Observations By Mr. Dooley eBook

This eBook from the Gutenberg Project consists of approximately 209 pages of information about Observations By Mr. Dooley.

“But they’se wan question that Congress is goin’ to take up that you an’ me are intherested in.  As a pilgrim father that missed th’ first boats, I must raise me claryon voice again’ th’ invasion iv this fair land be th’ paupers an’ arnychists iv effete Europe.  Ye bet I must—­because I’m here first.  ’Twas diff’rent whin I was dashed high on th’ stern an’ rockbound coast.  In thim days America was th’ refuge iv th’ oppressed iv all th’ wurruld.  They cud come over here an’ do a good job iv oppressin’ thimsilves.  As I told ye I come a little late.  Th’ Rosenfelts an’ th’ Lodges bate me be at laste a boat lenth, an’ be th’ time I got here they was stern an’ rockbound thimsilves.  So I got a gloryous rayciption as soon as I was towed off th’ rocks.  Th’ stars an’ sthripes whispered a welcome in th’ breeze an’ a shovel was thrust into me hand an’ I was pushed into a sthreet excyvatin’ as though I’d been born here.  Th’ pilgrim father who bossed th’ job was a fine ol’ puritan be th’ name iv Doherty, who come over in th’ Mayflower about th’ time iv th’ potato rot in Wexford, an’ he made me think they was a hole in th’ breakwather iv th’ haven iv refuge an’ some iv th’ wash iv th’ seas iv opprission had got through.  He was a stern an’ rockbound la-ad himsilf, but I was a good hand at loose stones an’ wan day—­but I’ll tell ye about that another time.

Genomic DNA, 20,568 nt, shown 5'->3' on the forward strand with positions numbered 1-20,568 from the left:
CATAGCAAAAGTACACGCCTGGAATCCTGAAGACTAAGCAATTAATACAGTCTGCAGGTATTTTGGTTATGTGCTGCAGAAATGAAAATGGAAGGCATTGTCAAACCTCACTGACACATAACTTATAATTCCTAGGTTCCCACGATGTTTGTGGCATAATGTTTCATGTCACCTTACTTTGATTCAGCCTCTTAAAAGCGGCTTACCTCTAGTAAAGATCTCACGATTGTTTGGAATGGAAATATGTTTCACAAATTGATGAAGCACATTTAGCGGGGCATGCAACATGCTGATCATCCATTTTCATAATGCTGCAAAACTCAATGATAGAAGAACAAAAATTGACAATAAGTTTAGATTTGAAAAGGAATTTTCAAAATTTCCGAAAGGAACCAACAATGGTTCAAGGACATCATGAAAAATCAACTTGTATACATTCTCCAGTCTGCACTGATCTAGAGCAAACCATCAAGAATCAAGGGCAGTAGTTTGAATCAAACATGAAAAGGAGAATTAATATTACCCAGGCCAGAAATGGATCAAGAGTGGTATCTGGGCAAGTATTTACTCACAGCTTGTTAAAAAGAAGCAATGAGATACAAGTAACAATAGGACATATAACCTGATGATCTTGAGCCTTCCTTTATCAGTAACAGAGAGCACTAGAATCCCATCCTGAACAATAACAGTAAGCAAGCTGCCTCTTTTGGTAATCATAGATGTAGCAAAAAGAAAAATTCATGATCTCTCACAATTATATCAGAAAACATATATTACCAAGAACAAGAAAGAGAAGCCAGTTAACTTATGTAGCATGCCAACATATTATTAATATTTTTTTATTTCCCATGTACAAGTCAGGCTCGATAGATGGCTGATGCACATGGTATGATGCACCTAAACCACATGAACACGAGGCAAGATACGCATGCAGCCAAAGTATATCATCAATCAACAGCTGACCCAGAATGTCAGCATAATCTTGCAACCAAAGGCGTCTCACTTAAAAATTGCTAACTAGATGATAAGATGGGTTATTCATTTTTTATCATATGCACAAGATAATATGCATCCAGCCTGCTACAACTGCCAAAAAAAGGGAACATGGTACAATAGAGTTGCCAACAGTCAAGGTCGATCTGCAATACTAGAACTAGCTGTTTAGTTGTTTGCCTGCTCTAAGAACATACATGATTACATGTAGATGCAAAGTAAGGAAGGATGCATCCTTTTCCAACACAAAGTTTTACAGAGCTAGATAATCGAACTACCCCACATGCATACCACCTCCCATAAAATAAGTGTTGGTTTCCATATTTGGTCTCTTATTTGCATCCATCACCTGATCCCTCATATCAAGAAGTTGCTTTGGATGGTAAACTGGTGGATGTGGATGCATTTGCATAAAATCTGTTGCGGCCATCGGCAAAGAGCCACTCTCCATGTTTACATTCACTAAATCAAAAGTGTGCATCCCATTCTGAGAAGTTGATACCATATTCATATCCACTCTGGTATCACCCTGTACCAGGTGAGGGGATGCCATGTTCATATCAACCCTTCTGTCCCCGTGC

“Annyhow, I was rayceived with open arms that sometimes ended in a clinch.  I was afraid I wasn’t goin’ to assimilate with th’ airlyer pilgrim fathers an’ th’ instichoochions iv th’ counthry, but I soon found that a long swing iv th’ pick made me as good as another man an’ it didn’t require a gr-reat intellect, or sometimes anny at all, to vote th’ dimmycrat ticket, an’ befure I was here a month, I felt enough like a native born American to burn a witch.  Wanst in a while a mob iv intilligint collajeens, whose grandfathers had bate me to th’ dock, wud take a shy at me Pathrick’s Day procission or burn down wan iv me churches, but they got tired iv that befure long; ’twas too much like wurruk.

“But as I tell ye, Hinnissy, ’tis diff’rent now.  I don’t know why ’tis diff’rent but ’tis diff’rent.  ’Tis time we put our back again’ th’ open dure an’ keep out th’ savage horde.  If that cousin iv ye’ers expects to cross, he’d betther tear f’r th’ ship.  In a few minyits th’ gates ‘ll be down an’ whin th’ oppressed wurruld comes hikin’ acrost to th’ haven iv refuge, they’ll do well to put a couplin’ pin undher their hats, f’r th’ Goddess iv Liberty ’ll meet thim at th’ dock with an axe in her hand.  Congress is goin’ to fix it.  Me frind Shaughnessy says so.  He was in yisterdah an’ says he:  ‘’Tis time we done something to make th’ immigration laws sthronger,’ says he.  ‘Thrue f’r ye, Miles Standish,’ says I; ’but what wud ye do?’ ‘I’d keep out th’ offscourin’s iv Europe,’ says he.  ‘Wud ye go back?’ says I.  ‘Have ye’er joke,’ says he. ’’Tis not so seeryus as it was befure ye come,’ says I.  ’But what ar-re th’ immygrants doin’ that’s roonous to us?’ I says.

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Observations By Mr. Dooley from Project Gutenberg. Public domain.
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